Rep. Goodlatte’s Agriculture Guestworker Act Would Create New Visa Category to Include Dairy Workers

In response to requests from NMPF and other farm groups, House Judiciary Committee Chairman Bob Goodlatte (pictured right) plans to introduce the Agriculture Guestworker (AG) Act in the near future, a new approach to resolve many of the labor challenges facing dairy farmers. Chairman Goodlatte has long been a strong supporter of the need to create a viable guest worker program for the agriculture community, and has worked with National Milk to ensure his new legislation will address the unique challenges that the dairy industry faces in obtaining farm workers.

The AG Act will create a new H-2C visa category for agriculture workers that will include the dairy industry – both on-farm workers and those in food processing. The proposed legislation will require a “touchback” of current workers, but these workers will be able to return to their place of employment afterward. In addition to addressing current workforce issues, this legislation will also establish a pipeline for future foreign workers. Importantly, it will include provisions that ensure dairy farmers who have employed improperly documented workers will be held harmless.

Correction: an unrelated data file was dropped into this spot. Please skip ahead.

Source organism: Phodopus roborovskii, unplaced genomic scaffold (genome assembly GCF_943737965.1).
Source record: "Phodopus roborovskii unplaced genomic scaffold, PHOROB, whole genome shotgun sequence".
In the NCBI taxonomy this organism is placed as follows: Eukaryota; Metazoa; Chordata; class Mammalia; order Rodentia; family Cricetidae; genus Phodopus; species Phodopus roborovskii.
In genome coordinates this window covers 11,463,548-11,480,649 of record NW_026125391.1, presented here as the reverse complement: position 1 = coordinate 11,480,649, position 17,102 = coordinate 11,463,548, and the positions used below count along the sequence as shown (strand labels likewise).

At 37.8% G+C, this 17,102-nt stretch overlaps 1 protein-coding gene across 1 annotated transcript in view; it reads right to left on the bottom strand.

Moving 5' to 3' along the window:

On Sept. 8, National Milk hosted an informative webinar for the organization’s board of directors and state dairy associations to discuss recent developments on immigration reform, including the latest on the AG Act. Stephanie Gadbois, senior counsel for the House Judiciary Committee, outlined the collaborative process that led to the creation of the AG Act, and expressed Chairman Goodlatte’s appreciation for NMPF’s leadership, engagement and advocacy on this important issue.

“This legislation represents our best opportunity to develop a new visa program that can be utilized by dairy farms and their workforces,” said NMPF President and CEO Jim Mulhern. “We’ve worked extensively with Rep. Goodlatte and his staff on this bill and believe passage of an ag jobs bill is critically important to agriculture as a whole.”

When the House begins work to advance immigration reform legislation, it will be vital for dairy farmers to continue making their voices heard on this critically important issue.